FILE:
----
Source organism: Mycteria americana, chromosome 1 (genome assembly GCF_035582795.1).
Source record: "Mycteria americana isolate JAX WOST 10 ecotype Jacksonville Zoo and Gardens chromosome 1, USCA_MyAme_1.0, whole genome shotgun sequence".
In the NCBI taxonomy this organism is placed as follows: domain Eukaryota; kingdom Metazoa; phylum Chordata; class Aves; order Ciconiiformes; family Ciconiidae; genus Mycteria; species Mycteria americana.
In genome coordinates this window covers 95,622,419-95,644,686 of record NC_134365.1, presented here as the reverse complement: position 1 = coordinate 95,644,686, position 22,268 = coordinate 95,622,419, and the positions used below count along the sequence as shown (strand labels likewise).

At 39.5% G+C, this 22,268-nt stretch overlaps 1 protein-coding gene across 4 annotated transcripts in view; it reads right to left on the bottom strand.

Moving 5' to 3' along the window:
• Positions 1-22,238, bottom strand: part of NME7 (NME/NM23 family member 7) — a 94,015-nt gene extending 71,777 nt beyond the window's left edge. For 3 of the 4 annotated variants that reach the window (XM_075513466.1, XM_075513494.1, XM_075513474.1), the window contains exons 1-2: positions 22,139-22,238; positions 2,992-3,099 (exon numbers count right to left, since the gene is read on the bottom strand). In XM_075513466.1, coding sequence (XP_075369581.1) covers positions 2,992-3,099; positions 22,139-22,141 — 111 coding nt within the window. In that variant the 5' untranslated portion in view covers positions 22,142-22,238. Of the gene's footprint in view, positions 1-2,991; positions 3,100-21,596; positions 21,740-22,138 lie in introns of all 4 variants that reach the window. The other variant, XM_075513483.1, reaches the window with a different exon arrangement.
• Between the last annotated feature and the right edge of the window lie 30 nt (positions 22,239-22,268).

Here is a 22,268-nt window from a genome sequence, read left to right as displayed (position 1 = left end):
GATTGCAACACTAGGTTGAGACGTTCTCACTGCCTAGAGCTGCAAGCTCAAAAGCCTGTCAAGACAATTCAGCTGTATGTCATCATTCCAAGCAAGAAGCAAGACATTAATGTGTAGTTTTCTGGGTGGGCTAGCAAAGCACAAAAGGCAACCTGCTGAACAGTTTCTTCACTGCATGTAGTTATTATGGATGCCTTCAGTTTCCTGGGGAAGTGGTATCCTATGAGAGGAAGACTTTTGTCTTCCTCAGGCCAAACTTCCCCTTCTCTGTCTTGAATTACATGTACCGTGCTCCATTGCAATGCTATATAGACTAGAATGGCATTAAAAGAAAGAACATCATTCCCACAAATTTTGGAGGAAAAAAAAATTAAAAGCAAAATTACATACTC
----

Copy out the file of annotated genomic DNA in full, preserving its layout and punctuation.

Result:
Source organism: Mycteria americana, chromosome 1 (genome assembly GCF_035582795.1).
Source record: "Mycteria americana isolate JAX WOST 10 ecotype Jacksonville Zoo and Gardens chromosome 1, USCA_MyAme_1.0, whole genome shotgun sequence".
In the NCBI taxonomy this organism is placed as follows: domain Eukaryota; kingdom Metazoa; phylum Chordata; class Aves; order Ciconiiformes; family Ciconiidae; genus Mycteria; species Mycteria americana.
In genome coordinates this window covers 95,622,419-95,644,686 of record NC_134365.1, presented here as the reverse complement: position 1 = coordinate 95,644,686, position 22,268 = coordinate 95,622,419, and the positions used below count along the sequence as shown (strand labels likewise).

At 39.5% G+C, this 22,268-nt stretch overlaps 1 protein-coding gene across 4 annotated transcripts in view; it reads right to left on the bottom strand.

Moving 5' to 3' along the window:
• Positions 1-22,238, bottom strand: part of NME7 (NME/NM23 family member 7) — a 94,015-nt gene extending 71,777 nt beyond the window's left edge. For 3 of the 4 annotated variants that reach the window (XM_075513466.1, XM_075513494.1, XM_075513474.1), the window contains exons 1-2: positions 22,139-22,238; positions 2,992-3,099 (exon numbers count right to left, since the gene is read on the bottom strand). In XM_075513466.1, coding sequence (XP_075369581.1) covers positions 2,992-3,099; positions 22,139-22,141 — 111 coding nt within the window. In that variant the 5' untranslated portion in view covers positions 22,142-22,238. Of the gene's footprint in view, positions 1-2,991; positions 3,100-21,596; positions 21,740-22,138 lie in introns of all 4 variants that reach the window. The other variant, XM_075513483.1, reaches the window with a different exon arrangement.
• Between the last annotated feature and the right edge of the window lie 30 nt (positions 22,239-22,268).

Here is a 22,268-nt window from a genome sequence, read left to right as displayed (position 1 = left end):
GATTGCAACACTAGGTTGAGACGTTCTCACTGCCTAGAGCTGCAAGCTCAAAAGCCTGTCAAGACAATTCAGCTGTATGTCATCATTCCAAGCAAGAAGCAAGACATTAATGTGTAGTTTTCTGGGTGGGCTAGCAAAGCACAAAAGGCAACCTGCTGAACAGTTTCTTCACTGCATGTAGTTATTATGGATGCCTTCAGTTTCCTGGGGAAGTGGTATCCTATGAGAGGAAGACTTTTGTCTTCCTCAGGCCAAACTTCCCCTTCTCTGTCTTGAATTACATGTACCGTGCTCCATTGCAATGCTATATAGACTAGAATGGCATTAAAAGAAAGAACATCATTCCCACAAATTTTGGAGGAAAAAAAAATTAAAAGCAAAATTACATACTC